Bottom Line: Radioimmunoassay analysis of circulating levels of ovarian steroid hormones revealed that premature birth resulting from CB1 inactivation is correlated with altered progesterone/estrogen ratios prior to parturition.In addition, loss of CB1 resulted in aberrant secretions of corticotrophin-releasing hormone and corticosterone during late gestation.Moreover, CB1 inactivation resulted in aberrant corticotrophin-releasing hormone and corticosterone activities prior to parturition, suggesting that CB1 regulates labor by interacting with the corticotrophin-releasing hormone-driven endocrine axis.

View Article: PubMed Central - PubMed

Affiliation: Department of Pediatrics, Vanderbilt University Medical Center, Nashville, Tennessee, USA.

ABSTRACT

Background: Preterm birth accounting approximate 10% of pregnancies in women is a tremendous social, clinical and economic burden. However, its underlying causes remain largely unknown. Emerging evidence suggests that endocannabinoid signaling via cannabinoid receptor CB1 play critical roles in multiple early pregnancy events in both animals and humans. Since our previous studies demonstrated that loss of CB1 defers the normal implantation window in mice, we surmised that CB1 deficiency would influence parturition events.

Methods and findings: Exploiting mouse models with targeted deletion of Cnr1, Cnr2 and Ptgs1 encoding CB1, CB2 and cyclooxygenase-1, respectively, we examined consequences of CB1 or CB2 silencing on the onset of parturition. We observed that genetic or pharmacological inactivation of CB1, but not CB2, induced preterm labor in mice. Radioimmunoassay analysis of circulating levels of ovarian steroid hormones revealed that premature birth resulting from CB1 inactivation is correlated with altered progesterone/estrogen ratios prior to parturition. More strikingly, the phenotypic defects of prolonged pregnancy length and parturition failure in mice missing Ptgs1 were corrected by introducing CB1 deficiency into Ptgs1 mice. In addition, loss of CB1 resulted in aberrant secretions of corticotrophin-releasing hormone and corticosterone during late gestation. The pathophysiological significance of this altered corticotrophin-releasing hormone-driven endocrine activity in the absence of CB1 was evident from our subsequent findings that a selective corticotrophin-releasing hormone antagonist was able to restore the normal parturition timing in Cnr1 deficient mice. In contrast, wild-type females receiving excessive levels of corticosterone induced preterm birth.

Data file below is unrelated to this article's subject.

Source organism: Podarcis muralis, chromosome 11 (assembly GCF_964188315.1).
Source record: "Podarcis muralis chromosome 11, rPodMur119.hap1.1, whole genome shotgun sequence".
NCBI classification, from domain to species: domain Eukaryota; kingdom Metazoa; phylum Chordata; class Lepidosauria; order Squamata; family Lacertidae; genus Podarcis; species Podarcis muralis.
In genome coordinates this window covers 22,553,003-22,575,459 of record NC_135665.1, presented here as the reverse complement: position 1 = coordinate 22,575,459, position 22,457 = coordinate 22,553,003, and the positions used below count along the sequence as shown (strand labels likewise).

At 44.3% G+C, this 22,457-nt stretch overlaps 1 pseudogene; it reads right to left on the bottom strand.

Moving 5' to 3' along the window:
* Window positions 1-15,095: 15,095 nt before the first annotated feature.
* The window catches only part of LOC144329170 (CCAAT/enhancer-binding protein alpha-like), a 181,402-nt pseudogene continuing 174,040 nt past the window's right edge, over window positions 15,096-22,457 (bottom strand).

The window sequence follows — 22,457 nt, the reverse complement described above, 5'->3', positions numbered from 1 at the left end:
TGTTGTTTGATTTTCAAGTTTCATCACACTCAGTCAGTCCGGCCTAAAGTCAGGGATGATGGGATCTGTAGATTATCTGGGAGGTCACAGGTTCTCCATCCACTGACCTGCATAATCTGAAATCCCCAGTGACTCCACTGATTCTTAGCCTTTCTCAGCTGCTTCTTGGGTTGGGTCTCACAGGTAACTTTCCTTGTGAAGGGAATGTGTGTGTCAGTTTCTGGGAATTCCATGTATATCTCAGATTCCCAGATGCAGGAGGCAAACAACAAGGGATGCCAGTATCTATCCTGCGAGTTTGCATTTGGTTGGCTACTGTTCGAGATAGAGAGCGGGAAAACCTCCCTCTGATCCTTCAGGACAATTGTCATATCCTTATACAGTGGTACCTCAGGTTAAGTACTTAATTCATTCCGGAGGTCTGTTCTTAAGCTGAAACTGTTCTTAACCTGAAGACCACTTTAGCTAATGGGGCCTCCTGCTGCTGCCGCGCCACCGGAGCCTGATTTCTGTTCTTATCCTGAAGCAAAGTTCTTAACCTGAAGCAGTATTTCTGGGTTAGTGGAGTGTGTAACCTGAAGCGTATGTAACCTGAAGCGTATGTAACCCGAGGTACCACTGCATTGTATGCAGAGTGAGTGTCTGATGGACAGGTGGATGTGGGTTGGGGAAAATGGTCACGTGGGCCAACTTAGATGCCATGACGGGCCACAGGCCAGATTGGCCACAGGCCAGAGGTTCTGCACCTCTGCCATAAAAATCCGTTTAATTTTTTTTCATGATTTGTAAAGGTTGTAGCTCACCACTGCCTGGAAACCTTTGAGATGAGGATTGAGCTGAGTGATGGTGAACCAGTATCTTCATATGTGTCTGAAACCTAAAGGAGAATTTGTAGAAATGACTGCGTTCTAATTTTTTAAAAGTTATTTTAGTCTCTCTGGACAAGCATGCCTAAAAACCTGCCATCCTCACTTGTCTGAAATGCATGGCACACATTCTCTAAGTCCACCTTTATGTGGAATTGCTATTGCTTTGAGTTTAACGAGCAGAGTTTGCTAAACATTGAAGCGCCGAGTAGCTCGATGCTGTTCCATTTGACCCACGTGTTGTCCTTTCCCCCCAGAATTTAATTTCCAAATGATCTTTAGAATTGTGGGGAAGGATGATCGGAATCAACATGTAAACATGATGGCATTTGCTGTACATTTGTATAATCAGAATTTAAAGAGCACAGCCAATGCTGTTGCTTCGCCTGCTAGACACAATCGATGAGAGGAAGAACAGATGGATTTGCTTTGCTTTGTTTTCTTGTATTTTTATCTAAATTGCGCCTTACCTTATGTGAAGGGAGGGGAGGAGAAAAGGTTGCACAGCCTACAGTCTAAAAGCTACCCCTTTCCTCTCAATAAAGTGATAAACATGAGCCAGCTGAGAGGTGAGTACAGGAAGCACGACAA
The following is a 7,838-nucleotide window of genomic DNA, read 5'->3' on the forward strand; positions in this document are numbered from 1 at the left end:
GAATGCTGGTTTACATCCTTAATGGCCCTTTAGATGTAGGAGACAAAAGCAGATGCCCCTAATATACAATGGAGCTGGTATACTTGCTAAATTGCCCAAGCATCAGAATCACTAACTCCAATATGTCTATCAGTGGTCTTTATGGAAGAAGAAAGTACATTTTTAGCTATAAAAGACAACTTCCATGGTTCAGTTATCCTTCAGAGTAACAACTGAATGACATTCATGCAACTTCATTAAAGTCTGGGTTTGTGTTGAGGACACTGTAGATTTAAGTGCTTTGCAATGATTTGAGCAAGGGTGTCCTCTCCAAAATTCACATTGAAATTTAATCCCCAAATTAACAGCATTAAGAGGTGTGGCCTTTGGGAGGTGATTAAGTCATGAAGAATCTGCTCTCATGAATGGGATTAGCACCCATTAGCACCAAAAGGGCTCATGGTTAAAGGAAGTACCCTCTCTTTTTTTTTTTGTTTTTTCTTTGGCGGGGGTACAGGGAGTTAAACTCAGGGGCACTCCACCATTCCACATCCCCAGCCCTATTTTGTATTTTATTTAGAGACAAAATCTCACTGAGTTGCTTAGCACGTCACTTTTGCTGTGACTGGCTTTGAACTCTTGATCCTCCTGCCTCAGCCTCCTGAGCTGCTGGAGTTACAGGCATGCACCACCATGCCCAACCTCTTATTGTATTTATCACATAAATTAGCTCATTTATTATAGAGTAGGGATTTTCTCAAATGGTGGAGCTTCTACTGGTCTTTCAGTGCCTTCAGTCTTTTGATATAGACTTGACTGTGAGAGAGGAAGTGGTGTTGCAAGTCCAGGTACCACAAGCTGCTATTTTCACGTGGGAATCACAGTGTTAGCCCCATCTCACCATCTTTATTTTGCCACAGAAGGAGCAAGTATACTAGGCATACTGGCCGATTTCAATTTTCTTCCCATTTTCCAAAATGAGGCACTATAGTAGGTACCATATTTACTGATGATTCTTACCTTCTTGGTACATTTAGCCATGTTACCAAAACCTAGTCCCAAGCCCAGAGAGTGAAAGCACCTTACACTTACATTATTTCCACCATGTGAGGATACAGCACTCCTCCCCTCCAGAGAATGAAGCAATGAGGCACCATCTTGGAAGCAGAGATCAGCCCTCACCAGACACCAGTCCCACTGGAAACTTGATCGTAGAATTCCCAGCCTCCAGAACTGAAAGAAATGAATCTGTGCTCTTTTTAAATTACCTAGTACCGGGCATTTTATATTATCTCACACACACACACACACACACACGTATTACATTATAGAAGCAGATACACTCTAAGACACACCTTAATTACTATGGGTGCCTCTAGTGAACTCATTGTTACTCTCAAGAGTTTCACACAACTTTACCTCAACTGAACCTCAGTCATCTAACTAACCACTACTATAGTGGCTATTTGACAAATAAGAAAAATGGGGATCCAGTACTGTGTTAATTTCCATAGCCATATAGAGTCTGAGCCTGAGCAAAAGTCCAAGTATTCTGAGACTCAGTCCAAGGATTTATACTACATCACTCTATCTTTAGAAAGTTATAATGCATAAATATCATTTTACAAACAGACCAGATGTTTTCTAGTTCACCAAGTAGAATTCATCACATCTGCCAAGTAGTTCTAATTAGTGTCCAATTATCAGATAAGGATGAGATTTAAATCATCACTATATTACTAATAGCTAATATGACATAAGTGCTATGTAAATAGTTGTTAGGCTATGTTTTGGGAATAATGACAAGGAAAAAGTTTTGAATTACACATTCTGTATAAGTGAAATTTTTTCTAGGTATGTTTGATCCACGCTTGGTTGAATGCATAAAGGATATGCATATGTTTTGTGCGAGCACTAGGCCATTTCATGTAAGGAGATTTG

Conclusions: CB1 deficiency altering normal progesterone and estrogen levels induces preterm birth in mice. This defect is independent of prostaglandins produced by cyclooxygenase-1. Moreover, CB1 inactivation resulted in aberrant corticotrophin-releasing hormone and corticosterone activities prior to parturition, suggesting that CB1 regulates labor by interacting with the corticotrophin-releasing hormone-driven endocrine axis.

Show MeSH
Related in: MedlinePlus